De Tocqueville examined, with the care that is worthy the importance of the subject, the nature and value of the system of "local self-government," as we style this most important feature of our plan, and (as has often happened) when this or any subject has become a matter of anxious concern, his treatment of the questions is found to have been masterly and his preconceptions almost prophetic.
We are frequently indebted to him for able expositions and true doctrines relating to subjects that have slumbered in the minds of the people until they were suddenly forced on our attention by unexpected events.
In his introductory chapter, M. De Tocqueville says: "Amongst the novel objects that attracted my attention during my stay in the United States, nothing struck me more forcibly than the general equality of conditions." He referred, doubtless, to social and political conditions among the people of the white race, who are described as "We, the people," in the opening sentence of the Constitution. The last three amendments of the Constitution have so changed this, that those who were then negro slaves are clothed with the rights of citizenship, including the right of suffrage. This was a political party movement, intended to be radical and revolutionary, but it will, ultimately, react because it has not the sanction of public opinion.
If M. De Tocqueville could now search for a law that would negative this provision in its effect upon social equality, he would fail to find it. But he would find it in the unwritten law of the natural aversion of the races. He would find it in public opinion, which is the vital force in every law in a free government. This is a subject that our Constitution failed to regulate, because it was not contemplated by its authors. It is a question that will settle itself, without serious difficulty. The equality in the suffrage, thus guaranteed to the negro race, alone - for it was not intended to include other colored races - creates a new phase of political conditions that M. De Tocqueville could not foresee. Yet, in his commendation of the local town and county governments, he applauds and sustains that elementary feature of our political organization which, in the end, will render harmless this wide departure from the original plan and purpose of American Democracy. "Local Self-Government," independent of general control, except for general purposes, is the root and origin of all free republican government, and is the antagonist of all great political combinations that threaten the rights of minorities. It is the public opinion formed in the independent expressions of towns and other small civil districts that is the real conservatism of free government. It is equally the enemy of that dangerous evil, the corruption of the ballot-box, from which it is now apprehended that one of our greatest troubles is to arise.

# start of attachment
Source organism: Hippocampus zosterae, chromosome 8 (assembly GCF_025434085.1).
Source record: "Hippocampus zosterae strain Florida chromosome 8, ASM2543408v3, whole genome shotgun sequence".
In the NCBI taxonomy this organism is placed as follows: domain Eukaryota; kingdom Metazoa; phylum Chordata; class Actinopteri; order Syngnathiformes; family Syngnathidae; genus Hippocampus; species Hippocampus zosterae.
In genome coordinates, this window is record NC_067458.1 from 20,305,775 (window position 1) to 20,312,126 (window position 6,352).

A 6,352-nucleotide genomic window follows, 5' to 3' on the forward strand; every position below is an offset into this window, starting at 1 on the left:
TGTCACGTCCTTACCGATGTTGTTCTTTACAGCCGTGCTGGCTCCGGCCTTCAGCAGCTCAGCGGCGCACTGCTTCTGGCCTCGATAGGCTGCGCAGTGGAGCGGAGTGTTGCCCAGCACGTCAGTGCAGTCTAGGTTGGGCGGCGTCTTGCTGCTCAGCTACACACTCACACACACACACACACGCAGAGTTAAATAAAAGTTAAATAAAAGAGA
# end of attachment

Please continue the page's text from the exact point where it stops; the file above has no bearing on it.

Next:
The voter is selected, under our laws, because he has certain physical qualifications - age and sex. His disqualifications, when any are imposed, relate to his education or property, and to the fact that he has not been convicted of crime. Of all men he should be most directly amenable to public opinion.
The test of moral character and devotion to the duties of good citizenship are ignored in the laws, because the courts can seldom deal with such questions in a uniform and satisfactory way, under rules that apply alike to all. Thus the voter, selected by law to represent himself and four other non-voting citizens, is often a person who is unfit for any public duty or trust. In a town government, having a small area of jurisdiction, where the voice of the majority of qualified voters is conclusive, the fitness of the person who is to exercise that high representative privilege can be determined by his neighbors and acquaintances, and, in the great majority of cases, it will be decided honestly and for the good of the country. In such meetings, there is always a spirit of loyalty to the State, because that is loyalty to the people, and a reverence for God that gives weight to the duties and responsibilities of citizenship.
M. De Tocqueville found in these minor local jurisdictions the theoretical conservatism which, in the aggregate, is the safest reliance of the State. So we have found them, in practice, the true protectors of the purity of the ballot, without which all free government will degenerate into absolutism.
In the future of the Republic, we must encounter many difficult and dangerous situations, but the principles established in the Constitution and the check upon hasty or inconsiderate legislation, and upon executive action, and the supreme arbitrament of the courts, will be found sufficient for the safety of personal rights, and for the safety of the government, and the prophetic outlook of M. De Tocqueville will be fully realized through the influence of Democracy in America. Each succeeding generation of Americans will find in the pure and impartial reflections of De Tocqueville a new source of pride in our institutions of government, and sound reasons for patriotic effort to preserve them and to inculcate their teachings. They have mastered the power of monarchical rule in the American Hemisphere, freeing religion from all shackles, and will spread, by a quiet but resistless influence, through the islands of the seas to other lands, where the appeals of De Tocqueville for human rights and liberties have already inspired the souls of the people.